Streams

Janet Babin

Economic Development Reporter, WNYC News

Janet Babin appears in the following:

An Update in the Battle Over Dunes

Thursday, September 26, 2013

Governor Chris Christie is taking steps to force Jersey shore homeowners to allow sand dune construction on their beachfront properties.

He issued an executive order to start legal action against about 1000 oceanfront property owners who've refused to assign a strip of their beach front to the state.

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New Warnings About Salt Water

Thursday, September 19, 2013

The corrosive effect of salt water is being blamed for damage to infrastructure in the aftermath of Sandy - - from the subway lines in Manhattan, to the Seaside boardwalk in New Jersey. WNYC's Janet Babin reports, property owners there were warned that equipment submerged in salt water should be replaced.

She says, "We do know that New Jersey issued a letter to everyone affected by the storm a few months after the storm, that gave guidance for what to do with electrical systems in the aftermath of Sandy and that letter said any equipment or receptacles that were submerged did have to be replaced within 90 days."

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The Hidden Enemy Sandy Left Behind

Wednesday, September 18, 2013

WNYC

Almost 11 months after Sandy, the corrosive effects of saltwater remain a very real danger. And that's had an effect on all kinds of local infrastructure, from the boardwalks in seaside towns in New Jersey to the subway lines in Manhattan.

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In Comptroller's Race, Money Can't Buy (Enough) Votes

Wednesday, September 11, 2013

Despite outspending his Democratic rival about 5 to 1, disgraced ex-New York Governor Eliot Spitzer came up short in his bid to become New York City's next Comptroller.

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Quinn Has Most Cash in Case of Runoff

Monday, September 09, 2013

WNYC

As the primary campaign winds down, Democratic mayoral candidate Christine Quinn has about eight times as much money remaining in her primary campaign account compared to front-runner Bill de Blasio, and even more compared to rival Democrat Bill Thompson.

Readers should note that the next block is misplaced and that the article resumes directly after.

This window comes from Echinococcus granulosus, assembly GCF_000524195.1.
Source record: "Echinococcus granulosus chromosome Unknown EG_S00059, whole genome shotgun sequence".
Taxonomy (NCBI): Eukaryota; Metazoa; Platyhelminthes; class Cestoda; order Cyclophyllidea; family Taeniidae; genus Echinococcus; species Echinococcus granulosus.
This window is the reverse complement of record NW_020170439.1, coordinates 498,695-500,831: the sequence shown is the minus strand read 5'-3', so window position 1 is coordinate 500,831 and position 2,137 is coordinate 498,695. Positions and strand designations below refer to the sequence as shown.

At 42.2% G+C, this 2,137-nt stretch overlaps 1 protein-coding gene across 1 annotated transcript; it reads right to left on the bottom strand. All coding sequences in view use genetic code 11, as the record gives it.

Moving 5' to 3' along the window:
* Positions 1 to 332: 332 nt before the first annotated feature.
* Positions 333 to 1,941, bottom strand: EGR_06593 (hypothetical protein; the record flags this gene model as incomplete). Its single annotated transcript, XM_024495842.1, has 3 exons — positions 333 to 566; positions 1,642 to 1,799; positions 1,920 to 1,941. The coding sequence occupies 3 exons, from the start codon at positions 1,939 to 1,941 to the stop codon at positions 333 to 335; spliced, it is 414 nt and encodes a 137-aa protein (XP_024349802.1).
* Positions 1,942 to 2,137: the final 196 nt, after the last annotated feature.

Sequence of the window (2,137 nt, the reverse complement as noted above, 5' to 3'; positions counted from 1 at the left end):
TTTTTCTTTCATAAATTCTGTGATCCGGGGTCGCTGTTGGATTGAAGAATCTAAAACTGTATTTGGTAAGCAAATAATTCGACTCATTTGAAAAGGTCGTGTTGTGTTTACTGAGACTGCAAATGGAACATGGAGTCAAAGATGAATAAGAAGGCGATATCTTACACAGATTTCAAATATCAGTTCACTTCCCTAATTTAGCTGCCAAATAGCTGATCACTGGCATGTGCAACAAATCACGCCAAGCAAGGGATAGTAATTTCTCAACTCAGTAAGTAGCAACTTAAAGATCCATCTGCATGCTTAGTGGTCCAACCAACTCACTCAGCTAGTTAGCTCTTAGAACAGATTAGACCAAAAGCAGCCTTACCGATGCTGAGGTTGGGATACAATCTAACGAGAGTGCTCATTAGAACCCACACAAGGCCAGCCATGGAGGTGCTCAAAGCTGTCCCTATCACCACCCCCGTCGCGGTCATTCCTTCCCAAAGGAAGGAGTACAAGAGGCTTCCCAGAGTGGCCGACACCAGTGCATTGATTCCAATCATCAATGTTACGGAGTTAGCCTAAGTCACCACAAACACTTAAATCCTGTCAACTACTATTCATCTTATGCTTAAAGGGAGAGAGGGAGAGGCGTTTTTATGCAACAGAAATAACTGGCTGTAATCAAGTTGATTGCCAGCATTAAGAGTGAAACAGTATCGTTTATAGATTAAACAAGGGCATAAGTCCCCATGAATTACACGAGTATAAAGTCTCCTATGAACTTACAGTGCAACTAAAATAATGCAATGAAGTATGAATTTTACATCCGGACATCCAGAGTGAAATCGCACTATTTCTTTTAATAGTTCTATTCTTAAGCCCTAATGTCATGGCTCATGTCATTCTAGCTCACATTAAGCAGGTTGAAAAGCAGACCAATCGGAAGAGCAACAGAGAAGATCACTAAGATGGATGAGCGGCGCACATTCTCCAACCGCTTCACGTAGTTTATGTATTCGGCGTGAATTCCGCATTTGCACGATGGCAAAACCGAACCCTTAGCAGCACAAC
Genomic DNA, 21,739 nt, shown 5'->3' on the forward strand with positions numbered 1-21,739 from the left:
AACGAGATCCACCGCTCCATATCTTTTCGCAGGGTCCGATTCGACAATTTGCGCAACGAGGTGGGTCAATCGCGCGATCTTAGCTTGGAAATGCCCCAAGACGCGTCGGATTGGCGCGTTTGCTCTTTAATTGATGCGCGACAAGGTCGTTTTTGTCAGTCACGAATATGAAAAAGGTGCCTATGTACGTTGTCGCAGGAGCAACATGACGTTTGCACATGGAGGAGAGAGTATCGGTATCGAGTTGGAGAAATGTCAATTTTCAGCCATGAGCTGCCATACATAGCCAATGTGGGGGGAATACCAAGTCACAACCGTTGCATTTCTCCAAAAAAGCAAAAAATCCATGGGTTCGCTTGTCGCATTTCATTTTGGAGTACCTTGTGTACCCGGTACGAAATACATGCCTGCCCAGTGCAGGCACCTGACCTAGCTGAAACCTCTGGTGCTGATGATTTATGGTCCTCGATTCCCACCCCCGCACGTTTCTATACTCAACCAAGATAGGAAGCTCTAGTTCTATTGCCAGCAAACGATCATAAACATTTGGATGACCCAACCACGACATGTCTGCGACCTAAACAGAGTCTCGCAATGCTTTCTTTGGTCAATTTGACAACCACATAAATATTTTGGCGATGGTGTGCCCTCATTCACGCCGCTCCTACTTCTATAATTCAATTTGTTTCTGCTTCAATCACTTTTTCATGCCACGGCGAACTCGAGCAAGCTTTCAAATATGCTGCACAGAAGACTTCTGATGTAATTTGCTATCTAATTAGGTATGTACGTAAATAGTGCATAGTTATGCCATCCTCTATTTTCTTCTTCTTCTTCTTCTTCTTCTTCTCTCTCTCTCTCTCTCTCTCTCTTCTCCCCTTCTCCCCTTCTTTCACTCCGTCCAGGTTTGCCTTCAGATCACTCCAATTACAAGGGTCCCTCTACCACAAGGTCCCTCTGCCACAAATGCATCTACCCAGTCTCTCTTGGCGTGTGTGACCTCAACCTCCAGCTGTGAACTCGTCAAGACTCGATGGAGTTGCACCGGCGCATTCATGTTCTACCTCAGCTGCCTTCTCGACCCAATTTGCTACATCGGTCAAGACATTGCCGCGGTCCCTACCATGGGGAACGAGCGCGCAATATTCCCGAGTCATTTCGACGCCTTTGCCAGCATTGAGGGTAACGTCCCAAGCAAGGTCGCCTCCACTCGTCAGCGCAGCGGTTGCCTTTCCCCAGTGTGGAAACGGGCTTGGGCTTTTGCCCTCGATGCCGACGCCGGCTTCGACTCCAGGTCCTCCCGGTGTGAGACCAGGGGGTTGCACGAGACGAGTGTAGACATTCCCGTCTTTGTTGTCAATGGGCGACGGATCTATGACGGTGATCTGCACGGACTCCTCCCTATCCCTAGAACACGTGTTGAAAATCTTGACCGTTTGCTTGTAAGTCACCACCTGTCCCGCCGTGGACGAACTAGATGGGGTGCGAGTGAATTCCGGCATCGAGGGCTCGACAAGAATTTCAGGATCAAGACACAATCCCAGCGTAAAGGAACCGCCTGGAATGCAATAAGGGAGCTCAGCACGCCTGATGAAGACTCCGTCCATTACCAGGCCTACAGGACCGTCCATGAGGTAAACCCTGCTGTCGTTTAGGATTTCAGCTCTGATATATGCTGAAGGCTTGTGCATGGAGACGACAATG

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After Summer: Sandy Check-In

Friday, September 06, 2013

We check in on several shore towns to see how the first summer after Sandy fared for business and tourism. WNYC reporter Janet Babin talks about how some towns along the Jersey Shore experienced a 40% drop-off in tourism business and decodes what this means about recovery from the storm’s damage. We'll also hear firsthand from business owners Terence Tubridy, co-owner of Bungalow Bar and Restaurant in Rockaway Beach, and Laura Mercogliano, owner and general manager of The Palms Hotel Fire Island as well as other Fire Island businesses in Ocean Beach.

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The Jersey Shore's Summer That Wasn't

Tuesday, September 03, 2013

WNYC

Despite $5.57 billion in federal disaster assistance to New Jersey survivors of Sandy, Seaside Heights and other nearby towns experienced a 40 percent drop-off in tourism-related businesses this summer.

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Jersey Shore Feels Summertime Blues After Sandy

Tuesday, September 03, 2013

Labor Day weekend marks the close of the official summer season on the Jersey Shore. But for some towns, it's like the summer never really began. Destruction from Hurricane Sandy last October kept tourists away. Some towns are still struggling to rebuild. Businesses that rely on seasonal visitors for much of their yearly take are wondering if they'll be around next year.